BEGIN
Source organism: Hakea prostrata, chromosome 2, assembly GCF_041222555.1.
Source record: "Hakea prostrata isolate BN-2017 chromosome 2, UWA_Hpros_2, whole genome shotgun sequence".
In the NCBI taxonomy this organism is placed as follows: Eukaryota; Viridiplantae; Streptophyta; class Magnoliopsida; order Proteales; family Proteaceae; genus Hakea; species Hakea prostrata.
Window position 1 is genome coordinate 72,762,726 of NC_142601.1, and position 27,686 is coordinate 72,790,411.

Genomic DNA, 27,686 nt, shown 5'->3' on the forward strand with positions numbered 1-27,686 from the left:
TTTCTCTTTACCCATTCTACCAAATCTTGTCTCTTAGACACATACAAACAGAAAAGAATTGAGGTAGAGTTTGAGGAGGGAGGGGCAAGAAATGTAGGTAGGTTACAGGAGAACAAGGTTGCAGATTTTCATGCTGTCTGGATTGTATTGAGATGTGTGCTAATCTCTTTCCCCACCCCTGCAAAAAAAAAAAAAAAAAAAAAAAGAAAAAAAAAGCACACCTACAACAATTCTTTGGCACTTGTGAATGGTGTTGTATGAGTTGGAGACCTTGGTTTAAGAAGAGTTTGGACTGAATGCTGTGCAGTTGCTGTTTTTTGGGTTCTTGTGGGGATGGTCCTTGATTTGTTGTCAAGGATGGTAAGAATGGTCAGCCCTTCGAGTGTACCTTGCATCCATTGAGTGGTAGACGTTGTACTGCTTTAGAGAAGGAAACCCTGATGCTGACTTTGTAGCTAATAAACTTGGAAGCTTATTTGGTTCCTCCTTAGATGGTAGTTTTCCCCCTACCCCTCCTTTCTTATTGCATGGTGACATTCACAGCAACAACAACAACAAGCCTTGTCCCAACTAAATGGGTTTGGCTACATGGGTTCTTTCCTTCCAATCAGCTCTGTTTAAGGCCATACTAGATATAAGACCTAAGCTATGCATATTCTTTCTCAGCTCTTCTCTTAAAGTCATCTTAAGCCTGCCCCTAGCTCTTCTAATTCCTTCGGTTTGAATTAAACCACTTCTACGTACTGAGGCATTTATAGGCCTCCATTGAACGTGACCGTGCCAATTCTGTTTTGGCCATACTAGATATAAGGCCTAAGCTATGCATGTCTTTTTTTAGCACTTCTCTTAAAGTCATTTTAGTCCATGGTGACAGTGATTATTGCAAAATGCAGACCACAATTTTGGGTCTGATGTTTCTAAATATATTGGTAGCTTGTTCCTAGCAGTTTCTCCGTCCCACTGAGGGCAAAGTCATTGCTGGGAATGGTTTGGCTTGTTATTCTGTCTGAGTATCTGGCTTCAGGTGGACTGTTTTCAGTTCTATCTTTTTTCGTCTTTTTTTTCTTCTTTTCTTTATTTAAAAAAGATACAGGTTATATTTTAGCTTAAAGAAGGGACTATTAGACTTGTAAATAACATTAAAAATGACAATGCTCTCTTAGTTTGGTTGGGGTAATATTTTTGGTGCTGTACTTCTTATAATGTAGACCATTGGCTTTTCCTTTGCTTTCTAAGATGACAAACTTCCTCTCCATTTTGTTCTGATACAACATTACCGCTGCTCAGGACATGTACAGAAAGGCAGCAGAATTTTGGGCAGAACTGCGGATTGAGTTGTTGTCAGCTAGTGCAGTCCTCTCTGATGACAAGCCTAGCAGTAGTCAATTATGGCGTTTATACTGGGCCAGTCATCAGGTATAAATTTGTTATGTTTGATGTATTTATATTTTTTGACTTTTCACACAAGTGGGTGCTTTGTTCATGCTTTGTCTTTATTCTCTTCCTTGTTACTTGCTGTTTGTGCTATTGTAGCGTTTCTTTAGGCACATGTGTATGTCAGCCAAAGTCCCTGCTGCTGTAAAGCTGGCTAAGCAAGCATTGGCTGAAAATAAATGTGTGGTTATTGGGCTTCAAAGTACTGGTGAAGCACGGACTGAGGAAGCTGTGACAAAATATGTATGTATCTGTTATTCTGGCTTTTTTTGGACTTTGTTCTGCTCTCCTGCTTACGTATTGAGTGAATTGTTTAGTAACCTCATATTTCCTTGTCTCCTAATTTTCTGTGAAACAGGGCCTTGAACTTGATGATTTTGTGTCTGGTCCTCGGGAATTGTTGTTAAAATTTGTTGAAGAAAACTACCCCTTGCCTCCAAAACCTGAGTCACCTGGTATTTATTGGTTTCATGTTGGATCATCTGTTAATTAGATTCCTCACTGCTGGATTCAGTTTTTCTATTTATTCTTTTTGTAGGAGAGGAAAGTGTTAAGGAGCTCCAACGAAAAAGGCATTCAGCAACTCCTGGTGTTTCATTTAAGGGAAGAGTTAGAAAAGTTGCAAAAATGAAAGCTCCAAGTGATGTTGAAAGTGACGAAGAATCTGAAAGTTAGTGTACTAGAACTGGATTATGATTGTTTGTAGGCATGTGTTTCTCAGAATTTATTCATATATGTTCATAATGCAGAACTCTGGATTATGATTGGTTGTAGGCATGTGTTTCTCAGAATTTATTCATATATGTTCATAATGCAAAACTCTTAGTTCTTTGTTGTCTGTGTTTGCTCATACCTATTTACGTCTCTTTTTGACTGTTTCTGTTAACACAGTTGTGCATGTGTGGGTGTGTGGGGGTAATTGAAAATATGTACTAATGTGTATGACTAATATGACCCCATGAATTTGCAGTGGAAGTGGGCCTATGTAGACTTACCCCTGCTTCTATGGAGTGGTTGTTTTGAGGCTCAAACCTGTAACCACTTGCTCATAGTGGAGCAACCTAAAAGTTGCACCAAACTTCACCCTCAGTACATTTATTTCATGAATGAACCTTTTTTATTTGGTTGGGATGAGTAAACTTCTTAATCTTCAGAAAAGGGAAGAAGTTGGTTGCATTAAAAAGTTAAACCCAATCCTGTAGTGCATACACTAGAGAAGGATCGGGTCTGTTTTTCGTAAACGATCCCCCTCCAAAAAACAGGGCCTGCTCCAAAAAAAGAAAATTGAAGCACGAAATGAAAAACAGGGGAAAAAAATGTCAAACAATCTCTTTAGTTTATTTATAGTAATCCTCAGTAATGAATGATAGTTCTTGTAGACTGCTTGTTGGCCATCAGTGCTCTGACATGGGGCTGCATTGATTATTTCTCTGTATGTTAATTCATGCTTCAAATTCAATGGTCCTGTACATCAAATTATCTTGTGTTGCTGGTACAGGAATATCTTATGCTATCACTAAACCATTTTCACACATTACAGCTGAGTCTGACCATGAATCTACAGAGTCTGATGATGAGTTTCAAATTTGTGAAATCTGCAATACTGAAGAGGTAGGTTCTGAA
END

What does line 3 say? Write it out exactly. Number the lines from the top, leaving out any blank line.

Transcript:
In the NCBI taxonomy this organism is placed as follows: Eukaryota; Viridiplantae; Streptophyta; class Magnoliopsida; order Proteales; family Proteaceae; genus Hakea; species Hakea prostrata.